Cooperating Agency Status
One of the ways to even the playing field between your organization or village and the mining company is to ask to be named a Cooperative Agency to the action being considered. Cooperating agencies work with the lead agency to provide perspectives, opinions, and expertise in the development of an Environmental Impact Statment and Health Impact Assessment. Becoming a cooperating agency can give tribes direct and early involvement in key decisions. These include the scope of the EIS or HIA, the nature of the alternatives considered, and the degree of public involvement. As a cooperating agency, tribes have the opportunity to both shape the process and educate the agency on the impact of a proposed project.
Part of becoming a cooperative agency is becoming an equal at the table. This is a double edged sword. Legitimately, it can be argued that Tribal concerns and ties to the land are above the federal government’s ties to the land, but regardless, you will be viewed as an equal. The Village may be tasked to perform certain duties as a party to the agreement and these will be obligations that must be met. Furthermore, as an equal, the other agencies at the table may not respect certain protocols such as interrupting when someone is speaking.
Another, less involved approach would be to request that the Village be seated as a consultant to the permitting process especially in respect to sacred sites, Cultural values and subsistence.At the very least, the Village should be sure that they are identified as a stakeholder in the permitting process, if the mine gets that far, and will be provided notice of actions and be consulted during the process. This will allow you to comment on draft proposals, offer alternatives and set the stage for litigation if the need (hopefully not) arises due to damage to your interests.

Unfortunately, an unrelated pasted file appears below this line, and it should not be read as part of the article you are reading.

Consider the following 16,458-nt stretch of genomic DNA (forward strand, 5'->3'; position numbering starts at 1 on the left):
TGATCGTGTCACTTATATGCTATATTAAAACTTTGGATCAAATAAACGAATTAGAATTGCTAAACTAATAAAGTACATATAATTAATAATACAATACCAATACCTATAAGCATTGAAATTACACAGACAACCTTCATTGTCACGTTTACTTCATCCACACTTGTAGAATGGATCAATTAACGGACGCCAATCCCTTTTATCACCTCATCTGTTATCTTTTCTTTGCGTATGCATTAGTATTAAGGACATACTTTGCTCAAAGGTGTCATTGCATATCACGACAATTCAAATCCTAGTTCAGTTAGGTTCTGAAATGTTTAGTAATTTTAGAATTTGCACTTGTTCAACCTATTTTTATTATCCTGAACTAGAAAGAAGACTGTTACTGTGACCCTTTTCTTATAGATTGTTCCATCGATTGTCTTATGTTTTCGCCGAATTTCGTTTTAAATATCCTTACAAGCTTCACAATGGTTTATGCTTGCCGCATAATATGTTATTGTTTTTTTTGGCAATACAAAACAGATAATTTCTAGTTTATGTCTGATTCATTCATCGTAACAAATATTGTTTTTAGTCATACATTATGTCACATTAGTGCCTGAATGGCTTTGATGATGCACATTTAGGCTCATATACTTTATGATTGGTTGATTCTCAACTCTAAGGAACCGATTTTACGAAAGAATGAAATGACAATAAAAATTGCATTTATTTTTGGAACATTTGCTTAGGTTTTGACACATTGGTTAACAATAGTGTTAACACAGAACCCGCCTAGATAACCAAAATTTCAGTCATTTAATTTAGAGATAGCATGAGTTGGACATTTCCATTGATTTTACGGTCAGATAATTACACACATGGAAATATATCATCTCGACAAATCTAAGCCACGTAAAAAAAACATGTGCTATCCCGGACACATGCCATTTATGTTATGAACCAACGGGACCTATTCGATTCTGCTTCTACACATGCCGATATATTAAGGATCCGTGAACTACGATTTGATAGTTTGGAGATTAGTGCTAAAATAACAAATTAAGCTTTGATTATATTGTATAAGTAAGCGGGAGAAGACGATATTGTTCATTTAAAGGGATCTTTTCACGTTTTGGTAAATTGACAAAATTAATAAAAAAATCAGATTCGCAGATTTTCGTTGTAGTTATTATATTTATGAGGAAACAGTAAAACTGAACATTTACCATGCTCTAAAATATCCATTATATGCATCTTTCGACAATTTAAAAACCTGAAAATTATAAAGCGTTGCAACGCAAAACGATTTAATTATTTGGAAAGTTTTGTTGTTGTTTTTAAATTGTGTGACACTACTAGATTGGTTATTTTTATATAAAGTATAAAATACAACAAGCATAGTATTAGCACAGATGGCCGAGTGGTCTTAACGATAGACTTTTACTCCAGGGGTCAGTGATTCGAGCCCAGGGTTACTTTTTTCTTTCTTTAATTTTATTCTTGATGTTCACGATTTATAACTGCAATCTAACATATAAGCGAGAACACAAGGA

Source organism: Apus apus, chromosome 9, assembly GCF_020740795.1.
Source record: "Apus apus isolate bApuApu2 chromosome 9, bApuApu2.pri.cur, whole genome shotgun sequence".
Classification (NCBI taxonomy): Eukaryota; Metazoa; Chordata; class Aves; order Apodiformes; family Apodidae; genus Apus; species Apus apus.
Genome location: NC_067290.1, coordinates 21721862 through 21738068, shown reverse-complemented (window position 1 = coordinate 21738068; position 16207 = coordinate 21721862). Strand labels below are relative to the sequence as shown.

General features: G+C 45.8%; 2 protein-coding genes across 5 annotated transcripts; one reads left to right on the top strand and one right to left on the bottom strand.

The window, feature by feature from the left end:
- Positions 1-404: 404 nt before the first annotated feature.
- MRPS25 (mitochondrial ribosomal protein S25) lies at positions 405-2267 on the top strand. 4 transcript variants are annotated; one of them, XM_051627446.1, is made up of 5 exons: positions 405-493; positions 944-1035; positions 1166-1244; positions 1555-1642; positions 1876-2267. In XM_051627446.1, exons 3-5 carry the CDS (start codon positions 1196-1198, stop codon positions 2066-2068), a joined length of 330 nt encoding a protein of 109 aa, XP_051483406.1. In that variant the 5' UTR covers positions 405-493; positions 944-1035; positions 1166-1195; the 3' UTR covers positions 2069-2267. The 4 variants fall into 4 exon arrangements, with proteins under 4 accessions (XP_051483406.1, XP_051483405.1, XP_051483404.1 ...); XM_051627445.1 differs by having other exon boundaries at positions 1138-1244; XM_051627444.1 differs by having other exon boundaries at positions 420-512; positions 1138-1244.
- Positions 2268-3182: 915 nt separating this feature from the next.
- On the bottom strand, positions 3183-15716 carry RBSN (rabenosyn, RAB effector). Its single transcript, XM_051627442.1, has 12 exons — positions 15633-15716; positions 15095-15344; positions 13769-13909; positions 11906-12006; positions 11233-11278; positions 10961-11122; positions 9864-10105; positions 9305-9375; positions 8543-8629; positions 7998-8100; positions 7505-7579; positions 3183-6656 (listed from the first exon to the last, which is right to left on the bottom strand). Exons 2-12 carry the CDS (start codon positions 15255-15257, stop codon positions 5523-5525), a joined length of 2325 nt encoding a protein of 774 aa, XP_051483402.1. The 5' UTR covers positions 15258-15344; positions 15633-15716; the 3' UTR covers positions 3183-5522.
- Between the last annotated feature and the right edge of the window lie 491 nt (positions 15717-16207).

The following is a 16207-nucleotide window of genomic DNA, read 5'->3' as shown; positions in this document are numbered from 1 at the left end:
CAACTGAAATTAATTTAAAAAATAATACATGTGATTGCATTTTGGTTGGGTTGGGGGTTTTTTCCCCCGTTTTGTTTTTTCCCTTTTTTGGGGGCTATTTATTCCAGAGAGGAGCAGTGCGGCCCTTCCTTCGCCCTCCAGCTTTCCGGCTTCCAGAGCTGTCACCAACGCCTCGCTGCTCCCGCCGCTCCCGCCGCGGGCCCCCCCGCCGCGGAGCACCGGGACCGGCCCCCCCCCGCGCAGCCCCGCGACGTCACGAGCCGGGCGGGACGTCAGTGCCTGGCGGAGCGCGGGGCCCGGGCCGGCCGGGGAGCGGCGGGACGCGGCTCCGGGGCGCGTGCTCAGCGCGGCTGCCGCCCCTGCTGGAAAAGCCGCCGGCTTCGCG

- USFS Cooperating Agency Guidance Take notice of the “special expertise’ mention in question #1 under “Questions and Answers.” This is where traditional knowledge of the land, its physical resources and value to Culture is very important. Government agencies will not or may not have this information.
- BLM Cooperative Agency Rule The rule begins at the bottom of the first column on the first page. It provides the BLM’s definition of cooperating agency and cooperating agency status and explains the role of cooperating agencies in the various steps of BLM’s planning process.
- NEPA Forty Most Asked Questions, Question 14, Rights and Responsibilities of Lead and Cooperating Agencies
- 14a. Rights and Responsibilities of Lead and Cooperating Agencies. What are the respective rights and responsibilities of lead and cooperating agencies? What letters and memoranda must be prepared?
- 14b. How are disputes resolved between lead and cooperating agencies concerning the scope and level of detail of analysis and the quality of data in impact statements?
- 14c. What are the specific responsibilities of federal and state cooperating agencies to review draft EISs?
- 14d. How is the lead agency to treat the comments of another agency with jurisdiction by law or special expertise which has failed or refused to cooperate or participate in scoping or EIS preparation?
- Factors for Determining Whether to Invite, Decline or End Cooperating Agency Status (Council on Environmental Quality)
- Memorandum for tribal leaders:Cooperating agencies in implementing the procedural requirements of the National Environmental Policy Act (2002).
- Memorandum for the heads of federal agencies: Cooperating agencies in implementing the procedural requirements of the National Environmental Policy Act (2002).
- Memorandum for the heads of federal agencies: Reporting cooperating agencies in implementing the Procedural requirements of the National Environmental Policy Act (2004)
- Designation of non-federal agencies to be cooperating agencies in implementing the procedural requirements of the National Environmental Policy Act (1999). This is a memorandum from the Council on Environmental Quality to the heads of federal agencies.
(Content Derived from Alaska Community Action on Toxics)